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Rodriguez-Azua R.,Center for Studies in Processed Foods | Treuer A.,Center for Studies in Processed Foods | Moore-Carrasco R.,Center for Studies in Processed Foods | Moore-Carrasco R.,University of Talca | And 9 more authors.
Journal of Medicinal Food | Year: 2014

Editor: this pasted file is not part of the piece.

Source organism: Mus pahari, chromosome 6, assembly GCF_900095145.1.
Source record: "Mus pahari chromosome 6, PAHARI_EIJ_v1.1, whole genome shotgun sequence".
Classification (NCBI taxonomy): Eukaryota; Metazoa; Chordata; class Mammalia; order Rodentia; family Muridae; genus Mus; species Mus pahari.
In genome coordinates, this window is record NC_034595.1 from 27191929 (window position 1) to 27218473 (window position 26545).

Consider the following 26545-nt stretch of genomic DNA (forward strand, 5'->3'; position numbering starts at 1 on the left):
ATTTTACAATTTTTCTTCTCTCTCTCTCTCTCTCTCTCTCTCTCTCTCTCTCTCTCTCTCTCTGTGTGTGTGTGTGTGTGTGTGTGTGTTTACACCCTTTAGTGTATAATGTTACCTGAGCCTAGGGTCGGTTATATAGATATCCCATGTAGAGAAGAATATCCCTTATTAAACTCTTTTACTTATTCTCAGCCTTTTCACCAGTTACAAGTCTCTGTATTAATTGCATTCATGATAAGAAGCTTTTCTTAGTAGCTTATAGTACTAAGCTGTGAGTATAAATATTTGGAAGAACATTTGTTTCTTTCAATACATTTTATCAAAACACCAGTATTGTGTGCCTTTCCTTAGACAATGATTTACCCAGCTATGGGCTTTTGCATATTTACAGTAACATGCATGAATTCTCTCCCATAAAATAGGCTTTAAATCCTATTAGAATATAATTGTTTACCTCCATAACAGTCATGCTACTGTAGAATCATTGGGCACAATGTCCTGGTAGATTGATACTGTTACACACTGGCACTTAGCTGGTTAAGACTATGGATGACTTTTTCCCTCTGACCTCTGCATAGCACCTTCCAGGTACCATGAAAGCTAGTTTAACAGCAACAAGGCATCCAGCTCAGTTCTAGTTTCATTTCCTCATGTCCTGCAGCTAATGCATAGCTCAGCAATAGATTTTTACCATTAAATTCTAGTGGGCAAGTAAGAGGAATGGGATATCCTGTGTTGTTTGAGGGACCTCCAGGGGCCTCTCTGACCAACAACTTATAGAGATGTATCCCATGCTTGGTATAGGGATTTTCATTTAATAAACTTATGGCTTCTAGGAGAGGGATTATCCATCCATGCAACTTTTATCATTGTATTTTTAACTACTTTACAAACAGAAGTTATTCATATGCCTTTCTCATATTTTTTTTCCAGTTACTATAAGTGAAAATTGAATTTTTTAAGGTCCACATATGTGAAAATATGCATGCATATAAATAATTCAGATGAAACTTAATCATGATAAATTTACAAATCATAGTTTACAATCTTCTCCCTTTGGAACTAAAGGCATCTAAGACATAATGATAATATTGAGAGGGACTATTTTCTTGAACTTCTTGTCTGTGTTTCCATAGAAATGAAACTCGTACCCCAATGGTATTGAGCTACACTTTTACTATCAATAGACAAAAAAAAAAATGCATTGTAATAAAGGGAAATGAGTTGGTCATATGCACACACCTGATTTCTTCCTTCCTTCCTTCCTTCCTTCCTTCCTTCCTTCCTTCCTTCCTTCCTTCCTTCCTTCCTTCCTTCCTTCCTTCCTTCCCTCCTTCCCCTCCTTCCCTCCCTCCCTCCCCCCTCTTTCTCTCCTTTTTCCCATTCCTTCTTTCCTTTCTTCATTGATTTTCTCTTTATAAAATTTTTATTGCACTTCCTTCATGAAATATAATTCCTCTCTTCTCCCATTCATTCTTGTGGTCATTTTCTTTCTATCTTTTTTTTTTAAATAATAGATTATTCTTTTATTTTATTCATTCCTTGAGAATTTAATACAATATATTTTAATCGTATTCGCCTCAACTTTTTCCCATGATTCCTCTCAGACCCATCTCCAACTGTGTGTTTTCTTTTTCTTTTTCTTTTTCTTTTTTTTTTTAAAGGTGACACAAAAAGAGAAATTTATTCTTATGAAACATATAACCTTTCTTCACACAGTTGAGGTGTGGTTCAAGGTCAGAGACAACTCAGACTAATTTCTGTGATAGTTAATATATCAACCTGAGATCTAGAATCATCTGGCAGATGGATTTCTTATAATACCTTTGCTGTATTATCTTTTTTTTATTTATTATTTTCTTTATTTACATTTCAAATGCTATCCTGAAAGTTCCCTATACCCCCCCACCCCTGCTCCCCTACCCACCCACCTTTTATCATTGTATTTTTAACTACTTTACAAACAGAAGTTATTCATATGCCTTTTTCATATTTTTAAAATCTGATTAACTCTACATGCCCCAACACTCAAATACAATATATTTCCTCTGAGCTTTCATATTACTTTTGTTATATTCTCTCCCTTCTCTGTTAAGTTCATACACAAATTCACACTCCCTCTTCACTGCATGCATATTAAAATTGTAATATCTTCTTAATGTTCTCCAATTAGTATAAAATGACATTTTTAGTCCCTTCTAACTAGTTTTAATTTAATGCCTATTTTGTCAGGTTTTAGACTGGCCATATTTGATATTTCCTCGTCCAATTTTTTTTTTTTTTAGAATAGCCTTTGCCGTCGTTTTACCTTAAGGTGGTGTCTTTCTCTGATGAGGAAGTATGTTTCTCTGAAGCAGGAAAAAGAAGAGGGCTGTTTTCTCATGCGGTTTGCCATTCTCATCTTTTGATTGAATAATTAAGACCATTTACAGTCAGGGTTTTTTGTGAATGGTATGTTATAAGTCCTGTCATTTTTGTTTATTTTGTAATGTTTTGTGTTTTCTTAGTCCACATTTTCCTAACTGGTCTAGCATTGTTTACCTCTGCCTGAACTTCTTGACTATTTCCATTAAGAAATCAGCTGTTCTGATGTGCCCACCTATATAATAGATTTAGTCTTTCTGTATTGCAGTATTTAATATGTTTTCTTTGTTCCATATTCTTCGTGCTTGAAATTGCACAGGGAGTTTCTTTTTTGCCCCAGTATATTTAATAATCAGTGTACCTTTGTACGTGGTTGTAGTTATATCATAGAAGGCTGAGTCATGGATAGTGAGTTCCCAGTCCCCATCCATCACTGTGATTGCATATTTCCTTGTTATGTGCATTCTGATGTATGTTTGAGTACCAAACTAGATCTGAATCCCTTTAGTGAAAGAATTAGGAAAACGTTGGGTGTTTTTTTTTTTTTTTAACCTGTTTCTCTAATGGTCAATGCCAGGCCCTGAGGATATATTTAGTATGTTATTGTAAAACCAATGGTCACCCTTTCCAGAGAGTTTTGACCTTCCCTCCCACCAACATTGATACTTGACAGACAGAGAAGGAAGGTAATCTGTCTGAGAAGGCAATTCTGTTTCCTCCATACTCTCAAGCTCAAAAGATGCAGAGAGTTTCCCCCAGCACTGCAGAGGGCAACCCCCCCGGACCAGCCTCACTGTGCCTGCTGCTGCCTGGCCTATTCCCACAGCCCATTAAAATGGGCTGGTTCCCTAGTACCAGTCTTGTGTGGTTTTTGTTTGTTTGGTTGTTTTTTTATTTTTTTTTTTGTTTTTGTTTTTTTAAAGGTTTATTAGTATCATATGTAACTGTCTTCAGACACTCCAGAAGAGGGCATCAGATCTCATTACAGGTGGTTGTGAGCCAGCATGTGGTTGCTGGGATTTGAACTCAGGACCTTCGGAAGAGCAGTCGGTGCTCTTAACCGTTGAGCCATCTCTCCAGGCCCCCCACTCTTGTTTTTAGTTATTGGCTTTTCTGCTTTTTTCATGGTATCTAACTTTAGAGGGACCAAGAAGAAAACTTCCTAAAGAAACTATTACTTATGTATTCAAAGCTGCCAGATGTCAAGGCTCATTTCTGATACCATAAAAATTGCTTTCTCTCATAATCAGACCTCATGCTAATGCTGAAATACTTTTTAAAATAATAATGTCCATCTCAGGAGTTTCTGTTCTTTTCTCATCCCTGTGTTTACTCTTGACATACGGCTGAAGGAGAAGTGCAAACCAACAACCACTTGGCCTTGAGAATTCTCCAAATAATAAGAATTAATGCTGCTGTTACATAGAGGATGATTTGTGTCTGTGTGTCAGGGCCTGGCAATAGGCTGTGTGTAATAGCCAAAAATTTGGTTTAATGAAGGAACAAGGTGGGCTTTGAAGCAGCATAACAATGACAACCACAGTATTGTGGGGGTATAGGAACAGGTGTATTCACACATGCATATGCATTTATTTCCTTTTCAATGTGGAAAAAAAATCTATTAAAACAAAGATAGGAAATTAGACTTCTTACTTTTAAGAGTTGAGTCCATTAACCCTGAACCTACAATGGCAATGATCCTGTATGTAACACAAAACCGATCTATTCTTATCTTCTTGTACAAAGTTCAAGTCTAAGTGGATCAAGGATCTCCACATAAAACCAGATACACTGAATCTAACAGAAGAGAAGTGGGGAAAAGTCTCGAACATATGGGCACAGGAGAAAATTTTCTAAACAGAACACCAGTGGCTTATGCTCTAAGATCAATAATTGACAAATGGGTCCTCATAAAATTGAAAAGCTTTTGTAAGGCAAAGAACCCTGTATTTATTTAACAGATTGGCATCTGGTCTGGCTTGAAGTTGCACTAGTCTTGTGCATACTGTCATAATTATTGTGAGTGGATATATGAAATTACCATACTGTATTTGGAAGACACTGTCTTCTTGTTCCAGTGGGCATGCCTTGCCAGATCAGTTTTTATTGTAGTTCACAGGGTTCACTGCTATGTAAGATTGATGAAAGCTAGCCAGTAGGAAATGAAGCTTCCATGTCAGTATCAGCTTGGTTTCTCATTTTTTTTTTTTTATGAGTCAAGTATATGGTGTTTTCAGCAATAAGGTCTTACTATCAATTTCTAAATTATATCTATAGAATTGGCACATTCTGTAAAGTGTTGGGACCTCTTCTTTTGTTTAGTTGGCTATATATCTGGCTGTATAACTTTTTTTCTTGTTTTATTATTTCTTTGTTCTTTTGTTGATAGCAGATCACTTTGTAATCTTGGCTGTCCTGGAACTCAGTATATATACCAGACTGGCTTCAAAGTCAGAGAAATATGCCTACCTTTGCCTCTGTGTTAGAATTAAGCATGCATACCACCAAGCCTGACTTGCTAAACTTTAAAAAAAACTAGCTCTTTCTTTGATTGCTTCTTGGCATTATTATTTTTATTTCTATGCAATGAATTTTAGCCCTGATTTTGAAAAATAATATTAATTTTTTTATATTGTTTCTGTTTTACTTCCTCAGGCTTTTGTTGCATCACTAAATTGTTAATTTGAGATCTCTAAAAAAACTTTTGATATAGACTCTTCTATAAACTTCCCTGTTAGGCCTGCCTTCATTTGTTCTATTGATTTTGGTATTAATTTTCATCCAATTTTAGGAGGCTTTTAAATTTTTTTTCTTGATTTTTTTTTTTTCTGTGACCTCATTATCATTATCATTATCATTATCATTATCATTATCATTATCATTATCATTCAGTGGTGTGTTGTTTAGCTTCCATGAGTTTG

Cardiovascular disease (CVD) is the leading cause of death worldwide. Healthy eating is among its safeguards, especially the daily intake of fruits and vegetables. In this context it has been shown that tomato (Solanum lycopersicum) presents antiplatelet activity. In the present study, we evaluated in vitro antiplatelet activity of fresh hybrid tomato process (nine hybrids: Apt 410, H 9888, Bos 8066, Sun 6366, AB3, HMX 7883, H 9665, H 7709, and H 9997), paste and its by-product of industrial processes (pomace). We assessed antiplatelet activity ex vivo and bleeding time in rats that ingested 0.1 and 1.0g/kg of pomace each day. In studies in vitro, no significant differences in antiplatelet activity was observed in fresh tomato hybrids. Furthermore, the agro-industrial process did not affect the antiplatelet activity of paste and pomace. Likewise, pomace intake of 1.0g/kg per day prolonged bleeding time and reduced ex vivo platelet aggregation in rats. The data obtained indicate that tomato has one or more compounds that caused antiplatelet activity. Regular consumption of tomato and its industrial derivatives could be part of a CVD prevention regimen. © Mary Ann Liebert, Inc.

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